The International Telecommunications Satellite Organisation (ITSO) is the international group that overseas and monitors Intelsat’s public service obligations. Its members are drawn from 149 member states and is itself governed by the United Nations, and it was the UN which established Intelsat in 1973.
ITSO has no means of raising money itself. The means of an agreement in 2001 led to the creation of Intelsat as a private company, and established the model with Intelsat obliged to pay an amount annually to fund ITSO. Now Intelsat allegedly hasn’t been paying its obligations.
ITSO, in a filing to Intelsat’s bankruptcy court, says that since July 2019 ITSO has “attempted to engage in good faith negotiations with Intelsat over the course of several months to agree a level of funding for FY 2020 and FY 2021”.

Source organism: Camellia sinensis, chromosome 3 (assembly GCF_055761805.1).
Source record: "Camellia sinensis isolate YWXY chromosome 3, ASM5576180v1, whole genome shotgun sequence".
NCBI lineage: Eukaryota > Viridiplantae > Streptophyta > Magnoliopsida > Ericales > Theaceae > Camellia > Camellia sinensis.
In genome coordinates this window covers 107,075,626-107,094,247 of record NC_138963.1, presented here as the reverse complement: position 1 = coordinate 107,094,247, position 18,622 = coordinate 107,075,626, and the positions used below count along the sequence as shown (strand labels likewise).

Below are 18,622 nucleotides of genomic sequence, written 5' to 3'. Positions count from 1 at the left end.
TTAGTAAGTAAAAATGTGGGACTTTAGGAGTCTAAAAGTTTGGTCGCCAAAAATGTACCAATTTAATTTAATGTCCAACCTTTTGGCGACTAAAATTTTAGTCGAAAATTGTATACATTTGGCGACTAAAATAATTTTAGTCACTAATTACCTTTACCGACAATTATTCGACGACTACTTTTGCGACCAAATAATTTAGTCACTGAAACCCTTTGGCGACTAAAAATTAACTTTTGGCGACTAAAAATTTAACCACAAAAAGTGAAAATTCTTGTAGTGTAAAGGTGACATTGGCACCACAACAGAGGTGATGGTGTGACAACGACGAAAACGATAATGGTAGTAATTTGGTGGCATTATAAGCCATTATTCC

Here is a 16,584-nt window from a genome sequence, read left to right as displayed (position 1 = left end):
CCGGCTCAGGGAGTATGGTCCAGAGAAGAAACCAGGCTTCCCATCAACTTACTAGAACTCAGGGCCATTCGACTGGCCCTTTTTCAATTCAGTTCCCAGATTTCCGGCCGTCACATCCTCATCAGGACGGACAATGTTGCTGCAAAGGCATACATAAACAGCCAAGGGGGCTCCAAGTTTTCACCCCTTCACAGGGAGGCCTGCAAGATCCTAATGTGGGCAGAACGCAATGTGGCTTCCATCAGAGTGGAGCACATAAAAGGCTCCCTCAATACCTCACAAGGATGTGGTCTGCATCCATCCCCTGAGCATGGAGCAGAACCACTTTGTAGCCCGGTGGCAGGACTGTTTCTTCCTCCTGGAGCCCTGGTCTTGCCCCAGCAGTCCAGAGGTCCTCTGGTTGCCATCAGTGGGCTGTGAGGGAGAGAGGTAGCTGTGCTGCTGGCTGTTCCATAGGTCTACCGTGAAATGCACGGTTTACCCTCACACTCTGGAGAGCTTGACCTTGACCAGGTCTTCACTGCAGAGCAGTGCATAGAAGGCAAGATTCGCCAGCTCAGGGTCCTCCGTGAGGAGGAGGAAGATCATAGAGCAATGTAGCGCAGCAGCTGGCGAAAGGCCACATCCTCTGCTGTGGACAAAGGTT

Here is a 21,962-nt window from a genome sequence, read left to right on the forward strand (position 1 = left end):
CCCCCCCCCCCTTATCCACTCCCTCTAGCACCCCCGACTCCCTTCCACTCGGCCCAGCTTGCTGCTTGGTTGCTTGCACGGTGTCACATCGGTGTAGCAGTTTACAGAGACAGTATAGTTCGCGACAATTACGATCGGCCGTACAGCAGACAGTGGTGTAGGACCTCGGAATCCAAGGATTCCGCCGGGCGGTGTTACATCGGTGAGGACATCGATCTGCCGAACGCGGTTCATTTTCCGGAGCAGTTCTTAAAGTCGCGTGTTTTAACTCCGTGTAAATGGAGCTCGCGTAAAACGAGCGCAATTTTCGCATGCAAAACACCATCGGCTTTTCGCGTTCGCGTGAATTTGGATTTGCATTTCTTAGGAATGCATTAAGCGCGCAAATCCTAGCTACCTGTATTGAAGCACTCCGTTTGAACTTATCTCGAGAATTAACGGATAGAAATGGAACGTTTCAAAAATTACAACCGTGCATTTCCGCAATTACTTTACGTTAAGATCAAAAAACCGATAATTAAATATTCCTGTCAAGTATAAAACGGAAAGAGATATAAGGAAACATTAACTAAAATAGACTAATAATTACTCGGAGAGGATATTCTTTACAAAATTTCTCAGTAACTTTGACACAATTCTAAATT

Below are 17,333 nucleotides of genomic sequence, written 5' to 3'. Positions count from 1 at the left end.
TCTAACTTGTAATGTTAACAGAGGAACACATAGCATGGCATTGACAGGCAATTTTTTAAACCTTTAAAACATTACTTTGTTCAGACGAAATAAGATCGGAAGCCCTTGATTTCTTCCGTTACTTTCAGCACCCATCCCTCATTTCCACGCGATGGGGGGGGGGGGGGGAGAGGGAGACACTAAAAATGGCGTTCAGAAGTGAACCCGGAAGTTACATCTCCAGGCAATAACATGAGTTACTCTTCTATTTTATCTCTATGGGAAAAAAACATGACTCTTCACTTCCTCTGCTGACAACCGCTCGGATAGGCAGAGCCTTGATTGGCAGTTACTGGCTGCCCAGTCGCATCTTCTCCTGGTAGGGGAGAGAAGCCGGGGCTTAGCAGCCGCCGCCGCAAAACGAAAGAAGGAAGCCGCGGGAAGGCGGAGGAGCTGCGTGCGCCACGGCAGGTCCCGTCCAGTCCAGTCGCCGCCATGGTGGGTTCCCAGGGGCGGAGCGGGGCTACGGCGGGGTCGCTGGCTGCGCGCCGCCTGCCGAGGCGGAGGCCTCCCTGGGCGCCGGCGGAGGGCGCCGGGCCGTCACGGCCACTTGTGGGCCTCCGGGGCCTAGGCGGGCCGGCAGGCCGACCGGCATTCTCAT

Beginning in July 2019, absent funding from Intelsat, ITSO funded its own operations using a limited cash reserve that was established as a result of careful spending during previous years.
ITSO submitted a Request for Arbitration in November 2019 to the International Chamber of Commerce (ICC) tribunal to arbitrate a solution between the two parties, under Article 6 of the ITSO/Intelsat Public Service Agreement dated July 2001. The Tribunal ordered that Intelsat immediately pay $101,000 in March this year as an interim payment. But Intelsat hasn’t paid the sum, and the bankruptcy has somewhat stayed proceedings with the ITSU now alleging that Intelsat is in breach of its core agreement.
Consequently, the ITSO is asking the bankruptcy court to intervene for payments due in 2020 and 2021. ITSU, in its filing, told the bankruptcy court that the sum it seeks is trivial when set against the huge sums involved in Intelsat’s bankruptcy, but the cash is vital to keep its organisation going.
The Court will hear arguments on June 9th.